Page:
AT A GLANCE
"I like to use a free-range old-breed pig such as Berkshire or large black," says Hafner. "They have a much better flavour and the fat is soft and delicious. They also seem to make the best crackling. I ask for a female pig - their flavour is better. Order one at your local farmers' market or specialist butcher. Leave the pork in the fridge uncovered overnight - it helps to dry the skin, which makes good crackling. I like to cook pork gently and past well done so it falls off the bone. This requires some attention. Take the pork out of the oven and give the meat a prod - when it's ready it will yield; if it springs back return it to the oven for another 15 minutes. If you find that the crackling has not quite crackled enough, you can turn the heat up to 200C and give the pork one last blast - that should do it." Start this recipe a day ahead to dry the pork skin.
|01||Refrigerate scored pork uncovered overnight to dry out skin and remove from the fridge an hour before cooking.|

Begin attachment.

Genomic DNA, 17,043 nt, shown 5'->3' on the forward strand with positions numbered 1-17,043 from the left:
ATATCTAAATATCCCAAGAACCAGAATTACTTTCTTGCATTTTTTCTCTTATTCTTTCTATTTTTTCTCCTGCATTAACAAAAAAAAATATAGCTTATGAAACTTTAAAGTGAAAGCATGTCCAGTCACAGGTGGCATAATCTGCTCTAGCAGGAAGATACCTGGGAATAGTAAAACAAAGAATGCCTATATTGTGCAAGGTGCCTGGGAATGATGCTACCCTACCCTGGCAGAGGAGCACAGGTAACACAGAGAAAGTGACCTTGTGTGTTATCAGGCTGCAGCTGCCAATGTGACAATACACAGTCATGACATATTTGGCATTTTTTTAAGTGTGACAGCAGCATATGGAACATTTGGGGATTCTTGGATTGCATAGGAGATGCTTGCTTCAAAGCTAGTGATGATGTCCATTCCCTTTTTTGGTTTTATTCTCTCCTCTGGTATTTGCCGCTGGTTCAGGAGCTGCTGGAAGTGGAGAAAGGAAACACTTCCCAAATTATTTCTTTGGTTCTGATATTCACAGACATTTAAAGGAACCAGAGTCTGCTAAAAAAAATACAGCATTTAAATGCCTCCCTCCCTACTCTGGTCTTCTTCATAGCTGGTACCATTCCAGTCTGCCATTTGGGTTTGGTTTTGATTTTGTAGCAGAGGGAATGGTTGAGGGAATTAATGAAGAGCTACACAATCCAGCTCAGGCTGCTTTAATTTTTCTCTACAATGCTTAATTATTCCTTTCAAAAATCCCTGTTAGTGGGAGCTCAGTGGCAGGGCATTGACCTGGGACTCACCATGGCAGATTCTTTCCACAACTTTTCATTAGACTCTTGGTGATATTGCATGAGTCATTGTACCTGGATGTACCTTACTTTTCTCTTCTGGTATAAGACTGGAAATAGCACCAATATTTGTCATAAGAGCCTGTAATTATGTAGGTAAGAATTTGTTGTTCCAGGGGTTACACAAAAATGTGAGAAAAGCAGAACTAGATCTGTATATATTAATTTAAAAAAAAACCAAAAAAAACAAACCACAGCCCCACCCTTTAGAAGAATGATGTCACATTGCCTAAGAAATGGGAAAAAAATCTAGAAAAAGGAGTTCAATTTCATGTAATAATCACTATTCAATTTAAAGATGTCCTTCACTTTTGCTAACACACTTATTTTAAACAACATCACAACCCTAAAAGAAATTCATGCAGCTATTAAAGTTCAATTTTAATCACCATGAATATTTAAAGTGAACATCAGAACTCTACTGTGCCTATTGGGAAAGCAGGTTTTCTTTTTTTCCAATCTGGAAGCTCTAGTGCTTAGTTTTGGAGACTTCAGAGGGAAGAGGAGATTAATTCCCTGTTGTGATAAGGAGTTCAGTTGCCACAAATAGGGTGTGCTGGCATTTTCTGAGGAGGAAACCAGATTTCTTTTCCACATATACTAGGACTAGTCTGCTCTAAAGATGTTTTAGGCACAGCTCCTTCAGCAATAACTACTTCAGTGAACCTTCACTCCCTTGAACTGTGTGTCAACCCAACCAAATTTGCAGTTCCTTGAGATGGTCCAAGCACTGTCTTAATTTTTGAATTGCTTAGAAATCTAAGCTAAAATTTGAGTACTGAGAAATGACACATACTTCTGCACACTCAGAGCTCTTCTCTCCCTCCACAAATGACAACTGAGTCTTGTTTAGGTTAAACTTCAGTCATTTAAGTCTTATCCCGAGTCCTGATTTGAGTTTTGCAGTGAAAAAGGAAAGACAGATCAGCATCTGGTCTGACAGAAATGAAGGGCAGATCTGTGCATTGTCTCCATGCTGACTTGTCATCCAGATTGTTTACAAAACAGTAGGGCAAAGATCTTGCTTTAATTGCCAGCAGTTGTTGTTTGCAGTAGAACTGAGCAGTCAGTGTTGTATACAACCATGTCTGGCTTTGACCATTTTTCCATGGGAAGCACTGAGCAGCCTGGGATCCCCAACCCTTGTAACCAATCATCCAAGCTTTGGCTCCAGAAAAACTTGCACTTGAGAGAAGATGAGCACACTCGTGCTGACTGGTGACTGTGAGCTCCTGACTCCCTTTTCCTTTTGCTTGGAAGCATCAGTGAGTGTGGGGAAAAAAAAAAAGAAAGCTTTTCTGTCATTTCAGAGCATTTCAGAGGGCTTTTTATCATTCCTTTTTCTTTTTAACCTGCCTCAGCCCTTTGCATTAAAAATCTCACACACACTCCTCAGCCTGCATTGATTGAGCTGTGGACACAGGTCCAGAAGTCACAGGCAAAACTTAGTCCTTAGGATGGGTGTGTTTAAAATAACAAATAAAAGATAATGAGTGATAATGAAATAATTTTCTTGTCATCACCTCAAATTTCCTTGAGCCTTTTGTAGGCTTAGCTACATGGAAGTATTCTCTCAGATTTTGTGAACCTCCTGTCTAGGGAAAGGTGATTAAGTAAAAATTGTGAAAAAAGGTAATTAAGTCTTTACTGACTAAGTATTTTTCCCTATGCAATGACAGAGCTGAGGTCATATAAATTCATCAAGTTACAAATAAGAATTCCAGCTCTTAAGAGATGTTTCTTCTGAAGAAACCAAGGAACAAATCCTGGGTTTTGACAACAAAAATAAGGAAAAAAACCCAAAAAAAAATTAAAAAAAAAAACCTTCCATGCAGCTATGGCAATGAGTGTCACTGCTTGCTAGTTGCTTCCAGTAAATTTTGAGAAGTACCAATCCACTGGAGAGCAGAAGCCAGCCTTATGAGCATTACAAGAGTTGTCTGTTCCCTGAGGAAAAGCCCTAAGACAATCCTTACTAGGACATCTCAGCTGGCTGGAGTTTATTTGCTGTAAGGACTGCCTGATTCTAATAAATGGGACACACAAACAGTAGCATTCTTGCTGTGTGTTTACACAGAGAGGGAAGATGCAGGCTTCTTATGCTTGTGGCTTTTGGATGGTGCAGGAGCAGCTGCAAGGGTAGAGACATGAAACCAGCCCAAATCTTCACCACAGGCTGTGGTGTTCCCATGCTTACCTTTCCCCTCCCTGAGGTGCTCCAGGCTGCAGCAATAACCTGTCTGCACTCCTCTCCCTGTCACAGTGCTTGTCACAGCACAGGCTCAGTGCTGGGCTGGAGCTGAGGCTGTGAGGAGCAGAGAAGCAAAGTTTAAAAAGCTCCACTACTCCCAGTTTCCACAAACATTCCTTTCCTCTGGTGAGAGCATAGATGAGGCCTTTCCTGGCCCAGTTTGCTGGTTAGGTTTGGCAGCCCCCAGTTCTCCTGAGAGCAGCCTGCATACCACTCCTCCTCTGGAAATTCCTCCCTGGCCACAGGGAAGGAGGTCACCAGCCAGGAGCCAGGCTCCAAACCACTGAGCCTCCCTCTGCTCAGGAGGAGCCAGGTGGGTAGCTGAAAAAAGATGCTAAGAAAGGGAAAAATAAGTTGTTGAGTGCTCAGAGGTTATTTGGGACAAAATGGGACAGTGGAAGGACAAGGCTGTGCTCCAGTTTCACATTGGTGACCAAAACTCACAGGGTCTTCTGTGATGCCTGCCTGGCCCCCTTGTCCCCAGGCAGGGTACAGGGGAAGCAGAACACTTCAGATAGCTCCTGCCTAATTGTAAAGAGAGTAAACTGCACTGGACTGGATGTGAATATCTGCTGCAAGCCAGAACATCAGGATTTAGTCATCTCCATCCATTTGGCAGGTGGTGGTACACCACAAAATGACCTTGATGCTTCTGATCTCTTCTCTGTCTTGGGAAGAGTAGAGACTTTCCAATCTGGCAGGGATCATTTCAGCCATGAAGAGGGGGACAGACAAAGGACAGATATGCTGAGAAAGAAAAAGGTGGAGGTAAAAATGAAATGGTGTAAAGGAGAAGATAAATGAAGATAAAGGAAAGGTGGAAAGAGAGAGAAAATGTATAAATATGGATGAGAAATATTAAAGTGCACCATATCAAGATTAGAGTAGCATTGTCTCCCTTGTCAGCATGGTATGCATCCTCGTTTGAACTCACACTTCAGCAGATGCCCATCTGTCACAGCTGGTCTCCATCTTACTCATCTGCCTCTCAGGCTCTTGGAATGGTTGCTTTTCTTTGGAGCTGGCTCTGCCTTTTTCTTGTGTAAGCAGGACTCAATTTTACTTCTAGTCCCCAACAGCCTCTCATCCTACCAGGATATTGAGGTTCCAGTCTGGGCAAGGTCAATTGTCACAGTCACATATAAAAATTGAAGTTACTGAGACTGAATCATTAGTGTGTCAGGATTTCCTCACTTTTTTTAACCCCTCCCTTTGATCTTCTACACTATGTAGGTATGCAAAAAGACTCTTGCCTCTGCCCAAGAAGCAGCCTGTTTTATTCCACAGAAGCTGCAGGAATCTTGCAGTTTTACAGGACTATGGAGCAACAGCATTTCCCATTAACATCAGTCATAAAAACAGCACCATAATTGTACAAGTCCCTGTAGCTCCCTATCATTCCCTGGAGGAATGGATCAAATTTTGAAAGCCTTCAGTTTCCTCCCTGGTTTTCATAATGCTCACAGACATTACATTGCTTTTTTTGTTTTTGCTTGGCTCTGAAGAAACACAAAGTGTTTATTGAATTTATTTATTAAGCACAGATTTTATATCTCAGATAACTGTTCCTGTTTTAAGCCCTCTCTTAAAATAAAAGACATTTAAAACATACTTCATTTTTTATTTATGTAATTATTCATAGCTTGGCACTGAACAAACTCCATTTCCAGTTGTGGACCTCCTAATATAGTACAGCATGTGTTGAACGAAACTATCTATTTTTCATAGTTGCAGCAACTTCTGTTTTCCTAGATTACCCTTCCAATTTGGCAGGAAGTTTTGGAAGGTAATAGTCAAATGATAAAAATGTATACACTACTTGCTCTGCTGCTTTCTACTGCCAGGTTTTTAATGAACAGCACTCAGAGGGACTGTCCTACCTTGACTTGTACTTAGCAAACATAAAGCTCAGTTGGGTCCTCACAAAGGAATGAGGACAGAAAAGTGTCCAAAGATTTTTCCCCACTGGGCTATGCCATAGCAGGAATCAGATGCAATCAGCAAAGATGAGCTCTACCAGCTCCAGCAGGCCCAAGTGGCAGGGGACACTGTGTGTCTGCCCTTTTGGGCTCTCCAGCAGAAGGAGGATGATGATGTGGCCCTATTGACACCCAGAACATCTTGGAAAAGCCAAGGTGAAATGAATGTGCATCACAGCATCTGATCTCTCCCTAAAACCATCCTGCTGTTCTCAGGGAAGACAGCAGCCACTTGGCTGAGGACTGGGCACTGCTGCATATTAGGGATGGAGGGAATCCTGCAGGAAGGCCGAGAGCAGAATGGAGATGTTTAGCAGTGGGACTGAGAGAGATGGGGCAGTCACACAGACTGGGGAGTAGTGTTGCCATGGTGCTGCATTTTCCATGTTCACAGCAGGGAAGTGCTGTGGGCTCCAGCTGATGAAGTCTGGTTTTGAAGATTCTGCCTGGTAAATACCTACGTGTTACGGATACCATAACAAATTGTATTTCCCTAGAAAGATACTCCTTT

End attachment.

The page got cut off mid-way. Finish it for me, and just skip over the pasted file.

|02||Preheat oven to 190C. Pound wild fennel, lemon rind, rosemary and garlic with a mortar and pestle to a pulp. Add oil, then rub marinade into the flesh of the pork (not the skin), season and leave covered with a tea towel (45 minutes).|
|03||Scatter celery, carrot and onion in a roasting pan and place pork on top. Rub the skin with 1 tbsp oil and sprinkle liberally with fine sea salt (about 15gm; don’t worry about the amount of salt – helps the crackling form and you brush it off later). Reduce oven to 180C and roast pork for 1 hour, then add a third of the wine to the pan, reduce oven to 165C and continue to roast pork, topping up with wine (and water if needed) so there’s always liquid in the bottom of the pan – this keeps pork juicy and makes a delicious sauce – until meat is very tender and falls off the bone, and skin has crackled well (4kg pork will take about 4 hours in total). Set aside to rest for 30-40 minutes.|
|04||Transfer pork to a carving board – carefully lifting the pork wearing kitchen gloves works best – and brush off excess salt. Strain pan juices into a saucepan and skim off the fat, then taste the sauce – add a little water if it’s too strong, or reduce it further to concentrate the flavours. Serve with pork.|
Note Ask your butcher to score the pork skin for you. Wild fennel can be found growing along creeks and rivers. Alternatively you can use 2 tbsp fennel seeds, ground.
A GREAT PINOT NOIR SUCH AS A CHAMBERTIN FROM THE CÔTE DE NUITS, OR, KEEPING IT LOCAL, BASS PHILLIP PREMIUM PINOT NOIR, COBAW RIDGE, OR A SINAPIUS PINOT NOIR. , suggested by JAMES BROADWAY